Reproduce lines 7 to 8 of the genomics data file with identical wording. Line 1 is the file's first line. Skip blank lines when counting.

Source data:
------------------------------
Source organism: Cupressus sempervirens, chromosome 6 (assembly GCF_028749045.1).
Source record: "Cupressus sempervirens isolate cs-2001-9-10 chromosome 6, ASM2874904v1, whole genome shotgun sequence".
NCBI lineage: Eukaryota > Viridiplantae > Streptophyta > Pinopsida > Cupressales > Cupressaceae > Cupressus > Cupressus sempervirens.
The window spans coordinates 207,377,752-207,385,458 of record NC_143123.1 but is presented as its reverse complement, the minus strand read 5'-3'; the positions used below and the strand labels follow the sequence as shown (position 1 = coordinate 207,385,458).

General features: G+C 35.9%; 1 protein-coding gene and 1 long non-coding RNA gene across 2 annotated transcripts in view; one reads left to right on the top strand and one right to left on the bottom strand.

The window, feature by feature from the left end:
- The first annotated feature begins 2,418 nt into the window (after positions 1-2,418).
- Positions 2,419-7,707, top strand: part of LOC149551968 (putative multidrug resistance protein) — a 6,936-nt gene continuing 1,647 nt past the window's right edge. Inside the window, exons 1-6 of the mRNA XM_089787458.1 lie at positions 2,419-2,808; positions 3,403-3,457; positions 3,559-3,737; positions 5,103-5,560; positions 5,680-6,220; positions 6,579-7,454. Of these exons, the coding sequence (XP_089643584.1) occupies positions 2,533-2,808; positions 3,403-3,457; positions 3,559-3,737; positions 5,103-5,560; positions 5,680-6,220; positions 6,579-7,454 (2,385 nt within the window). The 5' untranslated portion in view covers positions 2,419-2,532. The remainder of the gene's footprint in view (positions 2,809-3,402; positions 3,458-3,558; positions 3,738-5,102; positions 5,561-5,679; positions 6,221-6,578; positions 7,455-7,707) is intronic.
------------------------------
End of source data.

- The first annotated feature begins 2,418 nt into the window (after positions 1-2,418).
- Positions 2,419-7,707, top strand: part of LOC149551968 (putative multidrug resistance protein) — a 6,936-nt gene continuing 1,647 nt past the window's right edge. Inside the window, exons 1-6 of the mRNA XM_089787458.1 lie at positions 2,419-2,808; positions 3,403-3,457; positions 3,559-3,737; positions 5,103-5,560; positions 5,680-6,220; positions 6,579-7,454. Of these exons, the coding sequence (XP_089643584.1) occupies positions 2,533-2,808; positions 3,403-3,457; positions 3,559-3,737; positions 5,103-5,560; positions 5,680-6,220; positions 6,579-7,454 (2,385 nt within the window). The 5' untranslated portion in view covers positions 2,419-2,532. The remainder of the gene's footprint in view (positions 2,809-3,402; positions 3,458-3,558; positions 3,738-5,102; positions 5,561-5,679; positions 6,221-6,578; positions 7,455-7,707) is intronic.